U.S. Supreme Court hears key patent case

By Thomas Franz
BridgeTower Media Newswires

DETROIT - A case that has made its way to the U.S. Supreme Court could have far-reaching implications on a patent review process that was introduced in 2011.

The case, Oil States Energy Services, LLC v. Greene's Energy Group, LLC, involves a pair of Texas oil companies, and the court will decide whether the Inter Partes Review (IPR) process is constitutional.

Other questions to be answered in the case are whether patent rights are private or public, and if a patent owner has a right to a jury trial when the patent is challenged.

IPRs were introduced in 2011 as part of the America Invents Act, but an unintended consequence has resulted from them.

"When this was enacted, they were thought to be merely just another procedure for the patent office to address patents that were thought to have problems," said Jim Cleland, an IP attorney for Brinks, Gilson, & Lione in Ann Arbor. "What they turned into the next five to seven years was something I don't think anyone imagined. It turned the PTAP (Patent Trial and Appeal Board) into the busiest patent court in the entire country."

Oral arguments on the case occurred in late November, and a ruling isn't expected until spring.

The premise of IPRs is that anyone can challenge an issued patent and claim it's invalid. The PTAP listens to evidence and experts from both sides before giving a ­decision following a hearing. That decision is appealable to the federal circuit and ultimately to the Supreme Court, Cleland said.

A trend emerged from those hearings, however, as the patent board has canceled all or part of a patent significantly more often than not.

"A lot of the people challenging patents were being successful. Their petitions to challenge the patent were being accepted at least at a 50-percent rate, if not more, and when these petitions were accepted, the rate at which the PTAP was invalidating patents was way north of there," Cleland said. "When you contrast that with district court litigation, where the numbers are much lower for invalidation, this was an attractive venue for people who were sued."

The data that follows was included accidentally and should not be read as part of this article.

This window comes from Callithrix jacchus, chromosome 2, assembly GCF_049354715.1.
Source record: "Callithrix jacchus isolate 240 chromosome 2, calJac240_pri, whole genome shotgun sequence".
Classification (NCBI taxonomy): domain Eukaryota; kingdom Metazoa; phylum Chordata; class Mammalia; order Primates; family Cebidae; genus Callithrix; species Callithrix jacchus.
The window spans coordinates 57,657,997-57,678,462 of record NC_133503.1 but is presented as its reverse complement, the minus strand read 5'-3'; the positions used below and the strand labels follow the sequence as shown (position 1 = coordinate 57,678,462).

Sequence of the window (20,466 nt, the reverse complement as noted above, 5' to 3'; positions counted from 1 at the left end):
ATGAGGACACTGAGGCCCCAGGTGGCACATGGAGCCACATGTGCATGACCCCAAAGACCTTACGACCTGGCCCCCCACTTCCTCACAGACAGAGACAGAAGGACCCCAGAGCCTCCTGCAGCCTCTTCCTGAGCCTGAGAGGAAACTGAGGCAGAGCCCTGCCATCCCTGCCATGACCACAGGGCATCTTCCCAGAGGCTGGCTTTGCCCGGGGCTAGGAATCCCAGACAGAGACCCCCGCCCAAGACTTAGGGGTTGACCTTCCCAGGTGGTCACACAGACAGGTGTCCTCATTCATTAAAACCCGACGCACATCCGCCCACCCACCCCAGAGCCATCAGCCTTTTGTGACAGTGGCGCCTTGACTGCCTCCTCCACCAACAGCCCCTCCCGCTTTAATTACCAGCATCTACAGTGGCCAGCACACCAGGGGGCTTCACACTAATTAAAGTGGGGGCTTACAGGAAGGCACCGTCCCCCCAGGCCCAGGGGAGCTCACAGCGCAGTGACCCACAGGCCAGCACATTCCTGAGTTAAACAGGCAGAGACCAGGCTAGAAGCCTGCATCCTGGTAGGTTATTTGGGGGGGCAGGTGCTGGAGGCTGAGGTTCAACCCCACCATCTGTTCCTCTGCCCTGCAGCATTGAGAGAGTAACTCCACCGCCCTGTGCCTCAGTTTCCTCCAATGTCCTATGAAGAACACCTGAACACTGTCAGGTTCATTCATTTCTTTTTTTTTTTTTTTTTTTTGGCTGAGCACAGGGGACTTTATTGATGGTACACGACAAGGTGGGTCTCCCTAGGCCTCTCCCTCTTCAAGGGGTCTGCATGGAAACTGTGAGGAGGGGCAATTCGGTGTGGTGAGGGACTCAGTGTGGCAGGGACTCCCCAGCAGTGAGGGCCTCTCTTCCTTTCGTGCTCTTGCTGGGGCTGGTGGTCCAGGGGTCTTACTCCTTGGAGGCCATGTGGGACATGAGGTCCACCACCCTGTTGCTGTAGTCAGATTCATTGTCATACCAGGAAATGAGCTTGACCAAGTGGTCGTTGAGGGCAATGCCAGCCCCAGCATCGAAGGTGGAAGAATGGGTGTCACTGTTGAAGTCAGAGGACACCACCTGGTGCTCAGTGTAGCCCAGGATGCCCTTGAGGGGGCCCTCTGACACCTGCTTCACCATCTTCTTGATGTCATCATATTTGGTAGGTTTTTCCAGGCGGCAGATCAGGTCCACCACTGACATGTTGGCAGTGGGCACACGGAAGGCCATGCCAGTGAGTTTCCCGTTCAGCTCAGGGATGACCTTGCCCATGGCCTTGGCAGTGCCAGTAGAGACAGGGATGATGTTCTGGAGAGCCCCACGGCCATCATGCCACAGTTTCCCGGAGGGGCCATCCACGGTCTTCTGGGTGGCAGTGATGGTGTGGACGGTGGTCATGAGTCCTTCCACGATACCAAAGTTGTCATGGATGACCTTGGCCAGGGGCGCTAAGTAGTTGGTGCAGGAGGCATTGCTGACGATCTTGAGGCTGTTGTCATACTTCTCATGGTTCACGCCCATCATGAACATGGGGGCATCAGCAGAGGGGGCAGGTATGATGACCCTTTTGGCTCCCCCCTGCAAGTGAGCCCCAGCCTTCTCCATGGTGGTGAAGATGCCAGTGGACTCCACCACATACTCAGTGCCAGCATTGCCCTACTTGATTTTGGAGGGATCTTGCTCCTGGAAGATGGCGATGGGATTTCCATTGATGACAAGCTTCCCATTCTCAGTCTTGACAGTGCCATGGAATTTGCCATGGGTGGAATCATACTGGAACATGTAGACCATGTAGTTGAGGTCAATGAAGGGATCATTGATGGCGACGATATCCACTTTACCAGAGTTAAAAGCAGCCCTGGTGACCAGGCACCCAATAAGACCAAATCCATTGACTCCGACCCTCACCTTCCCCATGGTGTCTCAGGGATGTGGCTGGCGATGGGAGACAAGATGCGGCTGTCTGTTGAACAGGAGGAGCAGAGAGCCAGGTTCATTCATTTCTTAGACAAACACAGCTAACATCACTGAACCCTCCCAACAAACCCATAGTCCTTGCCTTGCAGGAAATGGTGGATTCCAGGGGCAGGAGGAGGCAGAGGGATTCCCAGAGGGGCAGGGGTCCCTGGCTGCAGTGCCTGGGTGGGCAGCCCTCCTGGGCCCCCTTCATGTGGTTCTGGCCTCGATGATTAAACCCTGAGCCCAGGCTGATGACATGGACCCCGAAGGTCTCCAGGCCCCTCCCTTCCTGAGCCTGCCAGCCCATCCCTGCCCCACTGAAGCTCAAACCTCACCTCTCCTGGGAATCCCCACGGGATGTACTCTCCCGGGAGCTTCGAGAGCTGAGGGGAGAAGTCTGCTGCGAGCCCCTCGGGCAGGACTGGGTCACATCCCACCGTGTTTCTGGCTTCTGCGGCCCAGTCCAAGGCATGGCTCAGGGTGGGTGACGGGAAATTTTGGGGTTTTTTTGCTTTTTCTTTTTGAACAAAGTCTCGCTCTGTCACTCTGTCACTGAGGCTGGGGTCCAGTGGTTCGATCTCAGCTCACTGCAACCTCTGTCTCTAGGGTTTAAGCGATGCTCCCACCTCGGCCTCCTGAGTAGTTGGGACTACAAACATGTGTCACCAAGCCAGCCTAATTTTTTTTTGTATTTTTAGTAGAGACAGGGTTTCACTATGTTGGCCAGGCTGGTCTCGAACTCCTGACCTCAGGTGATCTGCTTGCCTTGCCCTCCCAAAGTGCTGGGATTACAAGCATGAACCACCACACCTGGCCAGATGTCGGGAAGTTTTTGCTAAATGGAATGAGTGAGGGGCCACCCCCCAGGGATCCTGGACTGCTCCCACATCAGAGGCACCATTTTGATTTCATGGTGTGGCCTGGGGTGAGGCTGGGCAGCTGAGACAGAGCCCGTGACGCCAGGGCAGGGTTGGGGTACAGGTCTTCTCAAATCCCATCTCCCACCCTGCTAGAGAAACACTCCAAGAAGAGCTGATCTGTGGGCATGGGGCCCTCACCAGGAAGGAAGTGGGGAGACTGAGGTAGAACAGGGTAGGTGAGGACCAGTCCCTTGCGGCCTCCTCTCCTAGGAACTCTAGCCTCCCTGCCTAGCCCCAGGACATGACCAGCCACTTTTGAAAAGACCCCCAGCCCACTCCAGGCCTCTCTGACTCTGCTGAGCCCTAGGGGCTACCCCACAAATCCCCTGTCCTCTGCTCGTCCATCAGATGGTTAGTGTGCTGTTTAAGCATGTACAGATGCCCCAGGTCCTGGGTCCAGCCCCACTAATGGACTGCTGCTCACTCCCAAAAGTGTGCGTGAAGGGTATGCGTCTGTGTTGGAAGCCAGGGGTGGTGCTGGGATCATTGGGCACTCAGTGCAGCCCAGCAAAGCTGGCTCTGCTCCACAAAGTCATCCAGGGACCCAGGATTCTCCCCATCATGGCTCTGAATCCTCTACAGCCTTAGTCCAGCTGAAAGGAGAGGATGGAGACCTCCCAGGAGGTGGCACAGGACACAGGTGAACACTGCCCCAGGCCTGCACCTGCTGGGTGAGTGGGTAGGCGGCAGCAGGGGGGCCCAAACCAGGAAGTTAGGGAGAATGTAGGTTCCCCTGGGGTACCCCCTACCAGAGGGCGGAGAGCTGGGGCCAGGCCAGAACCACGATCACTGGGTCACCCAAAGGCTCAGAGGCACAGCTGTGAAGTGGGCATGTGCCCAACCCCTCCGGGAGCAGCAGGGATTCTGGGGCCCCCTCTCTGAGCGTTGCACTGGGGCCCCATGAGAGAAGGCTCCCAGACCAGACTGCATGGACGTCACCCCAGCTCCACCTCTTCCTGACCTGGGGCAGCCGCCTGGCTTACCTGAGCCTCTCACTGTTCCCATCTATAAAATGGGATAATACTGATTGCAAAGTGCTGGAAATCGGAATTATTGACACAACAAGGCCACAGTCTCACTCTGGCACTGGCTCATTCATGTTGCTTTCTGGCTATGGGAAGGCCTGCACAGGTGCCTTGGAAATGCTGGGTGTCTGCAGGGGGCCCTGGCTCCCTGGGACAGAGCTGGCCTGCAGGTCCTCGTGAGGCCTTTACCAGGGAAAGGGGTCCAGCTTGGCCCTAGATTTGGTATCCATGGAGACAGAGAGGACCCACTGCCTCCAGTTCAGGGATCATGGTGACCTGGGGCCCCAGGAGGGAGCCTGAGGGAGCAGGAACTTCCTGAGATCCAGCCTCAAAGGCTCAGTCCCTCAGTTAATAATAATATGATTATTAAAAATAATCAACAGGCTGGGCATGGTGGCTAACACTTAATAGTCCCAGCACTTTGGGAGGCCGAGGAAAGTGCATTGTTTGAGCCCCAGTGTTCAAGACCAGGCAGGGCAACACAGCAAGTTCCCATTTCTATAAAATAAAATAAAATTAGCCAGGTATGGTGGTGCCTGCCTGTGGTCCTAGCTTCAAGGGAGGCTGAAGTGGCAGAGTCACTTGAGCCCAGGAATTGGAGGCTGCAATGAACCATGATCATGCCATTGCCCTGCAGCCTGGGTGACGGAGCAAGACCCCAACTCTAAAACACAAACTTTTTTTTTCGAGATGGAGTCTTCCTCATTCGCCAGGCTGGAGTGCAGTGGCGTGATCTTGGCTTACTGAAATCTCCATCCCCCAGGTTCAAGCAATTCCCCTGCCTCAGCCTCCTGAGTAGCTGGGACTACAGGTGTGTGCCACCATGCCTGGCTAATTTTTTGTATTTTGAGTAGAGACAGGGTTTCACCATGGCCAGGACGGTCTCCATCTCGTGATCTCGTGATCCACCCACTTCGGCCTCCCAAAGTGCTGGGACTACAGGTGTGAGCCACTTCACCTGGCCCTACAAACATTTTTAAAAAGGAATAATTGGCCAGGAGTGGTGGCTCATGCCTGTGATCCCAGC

Cleland said the rise of patent trolls also contributed to a spike in lawsuits when the IPRs were created.

One ramification of IPRs being ruled unconstitutional, Cleland said, would be that those same patent trolls would be emboldened to continue to file more lawsuits.

"These IPRs have become such a fundamental fixture in the IP landscape for tech, large manufacturing companies and other patent defendants, that they are their greatest weapon and ally when they get sued. If these IPRs are ruled unconstitutional, I think you're probably going to see a rise in district court filings," Cleland said.

In Michigan, this decision will affect automotive companies and their suppliers, who have been liberal users of the IPR process.

"They have been targets of these trolls in Texas and Delaware, away from home, and they have turned to these IPR proceedings to take these patents out before they get into very extensive protracted, costly, more expensive litigation," Cleland said.

Cleland added that larger companies have been claiming that patent rights are public rights that can be taken away.

"On one side, you have patent owners saying my patent rights are a private right and the government can't take these rights away from me without a district court adjudication and a trial by jury," Cleland said. "You also have these large manufacturing and tech companies all saying yes we can take those rights away, patents are public rights created by the government, we granted these rights and we can take them away when we make a mistake."

Cleland said that the prevailing thought among practitioners was that the Supreme Court would not overrule and find the IPR process unconstitutional. As time has passed, that thought has wavered.

"You're seeing more conservative justices who tend to be more fundamentalists saying this looks like a private right, and liberal justices saying the government granted this right, why can't it correct it and take it away," Cleland said. "As the Supreme Court accepted cert and oral arguments occurred, there are a lot more people who think it could legitimately go either way."

Published: Tue, Dec 26, 2017

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